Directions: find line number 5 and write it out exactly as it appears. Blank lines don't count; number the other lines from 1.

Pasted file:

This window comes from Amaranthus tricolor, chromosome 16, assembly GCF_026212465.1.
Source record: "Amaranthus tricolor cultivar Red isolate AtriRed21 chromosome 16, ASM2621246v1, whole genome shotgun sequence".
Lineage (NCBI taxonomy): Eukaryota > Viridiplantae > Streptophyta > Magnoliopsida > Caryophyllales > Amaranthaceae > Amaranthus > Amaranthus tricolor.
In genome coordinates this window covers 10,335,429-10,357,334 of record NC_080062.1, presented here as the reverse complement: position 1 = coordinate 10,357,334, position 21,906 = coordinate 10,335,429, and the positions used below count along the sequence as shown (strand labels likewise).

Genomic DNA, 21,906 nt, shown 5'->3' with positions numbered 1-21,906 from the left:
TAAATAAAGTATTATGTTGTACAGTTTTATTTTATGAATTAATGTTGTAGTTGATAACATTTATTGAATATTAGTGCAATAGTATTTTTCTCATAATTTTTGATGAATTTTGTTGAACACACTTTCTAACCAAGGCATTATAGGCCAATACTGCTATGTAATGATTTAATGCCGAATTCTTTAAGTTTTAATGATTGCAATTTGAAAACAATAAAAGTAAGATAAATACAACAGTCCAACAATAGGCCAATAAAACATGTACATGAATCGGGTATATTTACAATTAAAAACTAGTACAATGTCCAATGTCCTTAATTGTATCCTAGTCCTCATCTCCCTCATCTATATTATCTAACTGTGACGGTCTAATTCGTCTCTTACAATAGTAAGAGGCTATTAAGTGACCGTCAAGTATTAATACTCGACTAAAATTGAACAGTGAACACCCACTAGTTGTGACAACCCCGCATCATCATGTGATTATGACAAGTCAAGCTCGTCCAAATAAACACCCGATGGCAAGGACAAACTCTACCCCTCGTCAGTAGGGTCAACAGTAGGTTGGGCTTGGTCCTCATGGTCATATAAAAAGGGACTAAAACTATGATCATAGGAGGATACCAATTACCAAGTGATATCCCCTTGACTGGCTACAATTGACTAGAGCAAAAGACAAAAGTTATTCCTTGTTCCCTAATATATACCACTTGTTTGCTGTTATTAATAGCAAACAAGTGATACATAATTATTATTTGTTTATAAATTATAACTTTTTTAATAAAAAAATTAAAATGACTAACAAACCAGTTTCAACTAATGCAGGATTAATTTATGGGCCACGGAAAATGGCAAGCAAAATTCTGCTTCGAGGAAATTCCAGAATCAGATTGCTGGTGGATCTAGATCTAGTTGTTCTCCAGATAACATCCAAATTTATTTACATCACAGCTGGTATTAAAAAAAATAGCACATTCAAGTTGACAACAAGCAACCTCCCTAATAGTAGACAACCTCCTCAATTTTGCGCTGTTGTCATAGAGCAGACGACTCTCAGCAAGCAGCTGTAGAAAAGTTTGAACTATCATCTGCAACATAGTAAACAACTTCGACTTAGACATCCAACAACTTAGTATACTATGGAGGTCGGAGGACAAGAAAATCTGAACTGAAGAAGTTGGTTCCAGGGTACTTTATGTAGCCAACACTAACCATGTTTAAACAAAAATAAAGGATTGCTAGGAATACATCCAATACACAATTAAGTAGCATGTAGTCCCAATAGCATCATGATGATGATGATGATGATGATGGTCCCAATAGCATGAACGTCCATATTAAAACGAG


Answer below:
Genomic DNA, 21,906 nt, shown 5'->3' with positions numbered 1-21,906 from the left: